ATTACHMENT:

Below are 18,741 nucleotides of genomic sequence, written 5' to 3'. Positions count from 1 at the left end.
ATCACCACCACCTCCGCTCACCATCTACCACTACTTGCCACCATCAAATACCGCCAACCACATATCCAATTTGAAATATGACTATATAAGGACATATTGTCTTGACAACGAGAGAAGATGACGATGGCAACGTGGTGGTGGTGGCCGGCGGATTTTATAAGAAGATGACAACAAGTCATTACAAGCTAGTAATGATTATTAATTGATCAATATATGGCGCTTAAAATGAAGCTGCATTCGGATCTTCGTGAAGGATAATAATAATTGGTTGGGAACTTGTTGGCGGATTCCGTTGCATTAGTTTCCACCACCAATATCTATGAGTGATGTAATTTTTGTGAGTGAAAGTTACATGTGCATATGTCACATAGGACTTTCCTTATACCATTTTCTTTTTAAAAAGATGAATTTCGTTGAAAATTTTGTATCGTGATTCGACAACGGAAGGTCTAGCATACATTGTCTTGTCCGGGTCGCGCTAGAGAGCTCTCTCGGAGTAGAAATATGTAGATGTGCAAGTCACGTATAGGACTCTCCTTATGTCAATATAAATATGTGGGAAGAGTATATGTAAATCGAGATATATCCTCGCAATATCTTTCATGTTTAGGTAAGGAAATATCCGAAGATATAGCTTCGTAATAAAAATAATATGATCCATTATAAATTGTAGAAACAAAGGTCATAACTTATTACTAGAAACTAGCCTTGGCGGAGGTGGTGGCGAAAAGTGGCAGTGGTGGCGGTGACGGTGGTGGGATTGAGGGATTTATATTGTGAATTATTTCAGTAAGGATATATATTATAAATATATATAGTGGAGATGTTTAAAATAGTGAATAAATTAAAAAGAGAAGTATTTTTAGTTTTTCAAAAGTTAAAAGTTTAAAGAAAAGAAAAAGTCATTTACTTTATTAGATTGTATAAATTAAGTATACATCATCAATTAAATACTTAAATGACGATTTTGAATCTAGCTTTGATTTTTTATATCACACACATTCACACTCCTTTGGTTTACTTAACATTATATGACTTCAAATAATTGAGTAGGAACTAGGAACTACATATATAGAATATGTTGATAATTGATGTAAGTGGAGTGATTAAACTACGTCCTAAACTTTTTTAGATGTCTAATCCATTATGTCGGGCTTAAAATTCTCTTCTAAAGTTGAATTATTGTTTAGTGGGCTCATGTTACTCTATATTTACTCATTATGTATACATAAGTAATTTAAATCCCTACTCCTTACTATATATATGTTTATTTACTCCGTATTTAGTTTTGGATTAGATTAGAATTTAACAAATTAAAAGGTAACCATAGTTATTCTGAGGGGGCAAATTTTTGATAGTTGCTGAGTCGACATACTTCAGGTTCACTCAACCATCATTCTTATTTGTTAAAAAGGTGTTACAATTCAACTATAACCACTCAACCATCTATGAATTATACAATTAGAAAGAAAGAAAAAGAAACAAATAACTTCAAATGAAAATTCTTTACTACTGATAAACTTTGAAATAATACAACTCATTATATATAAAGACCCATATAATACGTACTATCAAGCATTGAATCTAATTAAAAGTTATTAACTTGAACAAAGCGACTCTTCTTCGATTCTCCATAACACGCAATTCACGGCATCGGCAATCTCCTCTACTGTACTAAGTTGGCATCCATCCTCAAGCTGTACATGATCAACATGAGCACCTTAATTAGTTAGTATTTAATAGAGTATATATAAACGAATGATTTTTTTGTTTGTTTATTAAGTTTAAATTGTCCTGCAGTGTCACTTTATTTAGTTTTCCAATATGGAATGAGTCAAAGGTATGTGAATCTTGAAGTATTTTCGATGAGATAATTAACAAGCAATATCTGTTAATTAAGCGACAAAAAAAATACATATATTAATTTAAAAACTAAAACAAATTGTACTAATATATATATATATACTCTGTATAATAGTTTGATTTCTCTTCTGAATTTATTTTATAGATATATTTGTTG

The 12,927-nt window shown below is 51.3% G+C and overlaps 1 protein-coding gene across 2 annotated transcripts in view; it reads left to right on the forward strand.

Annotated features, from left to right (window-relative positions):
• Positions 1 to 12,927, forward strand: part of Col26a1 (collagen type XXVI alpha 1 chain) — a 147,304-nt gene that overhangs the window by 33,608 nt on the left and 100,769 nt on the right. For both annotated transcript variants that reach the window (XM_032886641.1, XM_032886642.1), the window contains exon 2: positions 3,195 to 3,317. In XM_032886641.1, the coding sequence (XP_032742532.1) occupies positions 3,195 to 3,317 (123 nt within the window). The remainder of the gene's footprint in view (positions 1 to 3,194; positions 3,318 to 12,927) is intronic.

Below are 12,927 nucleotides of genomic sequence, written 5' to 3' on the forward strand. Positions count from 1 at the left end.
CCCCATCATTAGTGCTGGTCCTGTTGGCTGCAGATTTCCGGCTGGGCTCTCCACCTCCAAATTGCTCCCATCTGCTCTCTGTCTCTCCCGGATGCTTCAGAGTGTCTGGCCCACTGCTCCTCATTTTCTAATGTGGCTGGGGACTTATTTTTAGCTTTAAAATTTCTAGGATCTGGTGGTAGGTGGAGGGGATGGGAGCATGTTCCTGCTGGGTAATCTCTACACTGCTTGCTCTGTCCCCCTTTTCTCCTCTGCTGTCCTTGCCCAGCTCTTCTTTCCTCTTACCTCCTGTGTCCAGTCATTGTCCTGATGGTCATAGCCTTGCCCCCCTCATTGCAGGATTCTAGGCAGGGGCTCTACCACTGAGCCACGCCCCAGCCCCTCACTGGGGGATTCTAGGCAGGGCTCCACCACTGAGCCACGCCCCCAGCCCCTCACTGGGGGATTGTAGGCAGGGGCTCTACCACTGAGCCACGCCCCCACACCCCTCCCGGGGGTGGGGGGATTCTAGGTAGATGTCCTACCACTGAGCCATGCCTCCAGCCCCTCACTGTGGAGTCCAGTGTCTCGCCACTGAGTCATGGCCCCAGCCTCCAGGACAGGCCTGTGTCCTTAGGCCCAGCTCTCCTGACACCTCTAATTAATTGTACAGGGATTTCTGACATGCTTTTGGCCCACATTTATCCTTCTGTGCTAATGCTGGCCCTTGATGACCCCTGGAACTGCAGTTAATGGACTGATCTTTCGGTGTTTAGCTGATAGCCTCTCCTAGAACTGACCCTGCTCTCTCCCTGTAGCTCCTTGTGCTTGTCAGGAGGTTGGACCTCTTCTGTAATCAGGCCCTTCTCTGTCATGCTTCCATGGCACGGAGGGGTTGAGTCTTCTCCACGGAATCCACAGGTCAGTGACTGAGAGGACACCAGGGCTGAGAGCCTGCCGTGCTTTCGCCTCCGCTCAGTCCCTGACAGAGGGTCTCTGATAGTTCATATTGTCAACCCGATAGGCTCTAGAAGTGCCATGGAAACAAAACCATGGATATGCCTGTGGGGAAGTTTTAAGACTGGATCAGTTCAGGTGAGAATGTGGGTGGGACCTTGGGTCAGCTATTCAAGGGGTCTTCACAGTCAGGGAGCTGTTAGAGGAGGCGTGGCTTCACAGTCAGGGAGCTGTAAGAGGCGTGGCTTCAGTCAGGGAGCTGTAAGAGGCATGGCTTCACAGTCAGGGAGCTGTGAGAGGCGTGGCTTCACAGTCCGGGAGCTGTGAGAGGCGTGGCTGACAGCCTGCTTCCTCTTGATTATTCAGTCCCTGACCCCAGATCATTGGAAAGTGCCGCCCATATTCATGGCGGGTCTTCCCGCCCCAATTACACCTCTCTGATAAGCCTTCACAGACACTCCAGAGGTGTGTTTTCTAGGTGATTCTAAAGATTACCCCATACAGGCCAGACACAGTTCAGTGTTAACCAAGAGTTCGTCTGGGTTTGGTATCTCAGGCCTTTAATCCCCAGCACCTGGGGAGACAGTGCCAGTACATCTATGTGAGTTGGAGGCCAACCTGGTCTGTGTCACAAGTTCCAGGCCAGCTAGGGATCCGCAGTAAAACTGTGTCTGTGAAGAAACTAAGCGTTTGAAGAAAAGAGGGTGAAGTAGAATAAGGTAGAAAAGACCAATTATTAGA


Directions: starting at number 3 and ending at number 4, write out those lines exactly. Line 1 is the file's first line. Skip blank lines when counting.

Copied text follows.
The 12,927-nt window shown below is 51.3% G+C and overlaps 1 protein-coding gene across 2 annotated transcripts in view; it reads left to right on the forward strand.

Annotated features, from left to right (window-relative positions):